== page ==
The Queen is in New Zealand for her first tour of the country in seven years, and a new poll shows the majority of New Zealanders want to keep her as head of state.
Her plane touched down in Wellington from Jamaica slightly ahead of schedule just before 9.30am on Friday.
The Queen and Prince Philip shook hands with Governor General Dame Sylvia Cartwright, Acting Prime Minister Jim Anderton and other dignatories.
They received the official 21 gun salute, and inspected a guard of honour, before leaving on a special Air New Zealand plane to Taupo.
The royal visit will last five days and take in Wellington, Taupo, Christchurch and Auckland.
The Queen will be escorted by New Zealand Air Force Squadron Leader Leanne Woon, who has become the Queen's first female equery. The Queen and Prince Philip leave for Australia on Wednesday morning.
New Zealanders seem keen to keep the Queen as head of state.
A ONE News Colmar Brunton poll asked 1,000 New Zealanders whether New Zealand should give up allegiance to the Queen and become a republic.
While 33% said yes, a resounding 58% said no.
It is a level of support that mirrors the same survey conducted back in 1995.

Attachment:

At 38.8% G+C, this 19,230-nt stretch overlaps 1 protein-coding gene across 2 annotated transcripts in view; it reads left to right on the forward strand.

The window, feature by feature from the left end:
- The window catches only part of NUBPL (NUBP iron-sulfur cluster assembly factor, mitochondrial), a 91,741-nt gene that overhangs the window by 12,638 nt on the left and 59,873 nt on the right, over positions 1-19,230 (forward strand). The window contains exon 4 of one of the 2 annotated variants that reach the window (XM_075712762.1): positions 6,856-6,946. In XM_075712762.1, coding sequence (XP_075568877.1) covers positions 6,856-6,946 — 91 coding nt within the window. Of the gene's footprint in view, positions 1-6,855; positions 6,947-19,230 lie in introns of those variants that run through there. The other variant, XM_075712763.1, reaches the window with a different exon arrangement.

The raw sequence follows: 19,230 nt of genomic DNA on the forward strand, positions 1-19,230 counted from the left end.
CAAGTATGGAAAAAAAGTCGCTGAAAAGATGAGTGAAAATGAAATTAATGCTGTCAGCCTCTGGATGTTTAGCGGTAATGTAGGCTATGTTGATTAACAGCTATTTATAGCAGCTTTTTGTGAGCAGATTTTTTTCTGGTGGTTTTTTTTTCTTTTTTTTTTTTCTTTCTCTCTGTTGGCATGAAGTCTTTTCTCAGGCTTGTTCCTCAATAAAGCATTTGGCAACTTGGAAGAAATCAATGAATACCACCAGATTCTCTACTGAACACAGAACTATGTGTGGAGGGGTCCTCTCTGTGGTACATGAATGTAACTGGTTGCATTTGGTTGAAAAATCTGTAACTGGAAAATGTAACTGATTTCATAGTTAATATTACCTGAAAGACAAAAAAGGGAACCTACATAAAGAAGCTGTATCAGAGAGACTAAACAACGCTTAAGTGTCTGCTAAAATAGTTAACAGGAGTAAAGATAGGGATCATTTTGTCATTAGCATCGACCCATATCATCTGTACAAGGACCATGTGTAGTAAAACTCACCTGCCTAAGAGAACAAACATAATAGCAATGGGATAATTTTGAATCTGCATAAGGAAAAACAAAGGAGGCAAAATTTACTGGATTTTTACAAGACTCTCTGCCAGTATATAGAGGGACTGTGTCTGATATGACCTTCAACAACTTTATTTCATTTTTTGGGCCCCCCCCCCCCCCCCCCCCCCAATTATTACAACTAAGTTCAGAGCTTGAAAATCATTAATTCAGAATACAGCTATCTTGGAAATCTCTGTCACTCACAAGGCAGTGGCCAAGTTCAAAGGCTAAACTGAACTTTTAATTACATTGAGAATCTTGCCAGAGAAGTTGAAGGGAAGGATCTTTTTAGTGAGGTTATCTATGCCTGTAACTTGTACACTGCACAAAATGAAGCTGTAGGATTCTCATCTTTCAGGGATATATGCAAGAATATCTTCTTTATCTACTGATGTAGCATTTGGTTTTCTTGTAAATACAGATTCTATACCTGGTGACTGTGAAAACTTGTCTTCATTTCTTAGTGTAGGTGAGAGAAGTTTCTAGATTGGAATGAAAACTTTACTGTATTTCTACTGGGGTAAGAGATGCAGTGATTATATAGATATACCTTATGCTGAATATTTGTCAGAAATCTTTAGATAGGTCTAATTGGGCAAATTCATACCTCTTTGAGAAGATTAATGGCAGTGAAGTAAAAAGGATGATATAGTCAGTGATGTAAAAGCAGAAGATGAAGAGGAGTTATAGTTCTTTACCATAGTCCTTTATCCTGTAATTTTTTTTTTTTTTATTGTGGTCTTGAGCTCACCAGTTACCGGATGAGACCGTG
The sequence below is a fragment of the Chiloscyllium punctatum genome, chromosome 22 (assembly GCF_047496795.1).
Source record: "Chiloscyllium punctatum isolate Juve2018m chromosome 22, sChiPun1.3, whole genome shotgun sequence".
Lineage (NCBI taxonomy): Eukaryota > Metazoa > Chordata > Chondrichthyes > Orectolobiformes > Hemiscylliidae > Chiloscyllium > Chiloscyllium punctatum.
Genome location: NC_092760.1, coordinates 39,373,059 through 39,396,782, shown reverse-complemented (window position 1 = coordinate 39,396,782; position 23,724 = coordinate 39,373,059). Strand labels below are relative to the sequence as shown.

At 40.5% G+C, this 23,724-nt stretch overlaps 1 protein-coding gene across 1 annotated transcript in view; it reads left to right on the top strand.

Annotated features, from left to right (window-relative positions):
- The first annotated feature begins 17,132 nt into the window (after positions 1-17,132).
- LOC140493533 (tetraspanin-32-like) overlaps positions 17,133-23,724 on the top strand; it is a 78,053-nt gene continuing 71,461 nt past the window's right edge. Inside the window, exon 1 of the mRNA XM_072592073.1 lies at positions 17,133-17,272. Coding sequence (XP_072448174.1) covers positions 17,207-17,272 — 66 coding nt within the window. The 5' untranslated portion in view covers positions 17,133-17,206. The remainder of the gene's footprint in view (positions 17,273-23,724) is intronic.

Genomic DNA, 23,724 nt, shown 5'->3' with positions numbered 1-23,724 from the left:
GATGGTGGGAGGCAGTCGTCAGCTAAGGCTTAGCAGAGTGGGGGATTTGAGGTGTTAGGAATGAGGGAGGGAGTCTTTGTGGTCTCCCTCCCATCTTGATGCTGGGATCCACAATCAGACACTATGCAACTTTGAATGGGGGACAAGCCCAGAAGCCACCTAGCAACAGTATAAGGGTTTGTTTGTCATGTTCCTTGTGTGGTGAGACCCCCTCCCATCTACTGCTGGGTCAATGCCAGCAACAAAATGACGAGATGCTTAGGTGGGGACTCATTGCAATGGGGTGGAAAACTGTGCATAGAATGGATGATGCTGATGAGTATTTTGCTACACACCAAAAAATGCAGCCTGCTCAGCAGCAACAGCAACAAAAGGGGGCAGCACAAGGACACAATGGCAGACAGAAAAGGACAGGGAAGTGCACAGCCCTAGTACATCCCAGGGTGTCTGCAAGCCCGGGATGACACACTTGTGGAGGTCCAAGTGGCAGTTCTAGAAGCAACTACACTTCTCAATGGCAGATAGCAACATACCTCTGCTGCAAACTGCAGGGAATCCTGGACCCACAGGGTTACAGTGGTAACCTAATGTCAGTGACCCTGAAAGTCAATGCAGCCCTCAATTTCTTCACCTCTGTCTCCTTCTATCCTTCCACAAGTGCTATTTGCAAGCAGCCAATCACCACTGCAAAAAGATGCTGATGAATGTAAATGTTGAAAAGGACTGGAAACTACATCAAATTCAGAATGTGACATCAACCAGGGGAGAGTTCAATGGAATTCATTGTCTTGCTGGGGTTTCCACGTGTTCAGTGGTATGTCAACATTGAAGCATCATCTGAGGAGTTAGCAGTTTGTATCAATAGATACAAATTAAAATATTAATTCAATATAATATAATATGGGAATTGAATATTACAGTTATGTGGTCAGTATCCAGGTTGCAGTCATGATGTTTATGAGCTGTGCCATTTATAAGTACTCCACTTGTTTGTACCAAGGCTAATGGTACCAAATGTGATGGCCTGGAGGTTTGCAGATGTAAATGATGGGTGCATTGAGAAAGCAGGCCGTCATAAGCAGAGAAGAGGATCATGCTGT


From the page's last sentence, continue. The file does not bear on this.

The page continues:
"It's partly because people let sleeping dogs lie, the Governor-General to all intents and purposes carries out the Queen's duties when the Queen isn't here which is most of the time," Prime Minister Helen Clark said.
"In other words, it works."
National Party leader Bill English said New Zealanders do not feel the need to move on yet.
"But when they contemplate the future options for who's going to be the next monarch, then they might want to have a discussion about it," he said.
And it is a discussion that could be long and complex.
Dr Noel Cox of the Monarchists' League says republicanism would require significant changes to New Zealand's political system.
"It wouldn't just be a case of replacing the monarchy with a president, the opportunity would have to be taken to restructure our entire constitutional structure. An upper house, a written constitution," Cox said.
A major issue in any republican debate is the Treaty of Waitangi, and what happens to the covenant between Maori and the Crown.
"Maori and iwi will be very very cautious about losing that fundamental link between the iwi and the hapu of New Zealand and the crown. That will have to be a very carefully thought out process," said Tahu Potiki, of Ngai Tahu.
That is a process that many have devoted plenty of thought to already.
"My own view is that the institutional base has often changed it's form and republicanism is just another change and will not and cannot be allowed to affect the treaty relationship," said lawyer Moana Jackson.
The tiny New Zealand republican movement says that it is planning to promote its message during the Queen's visit.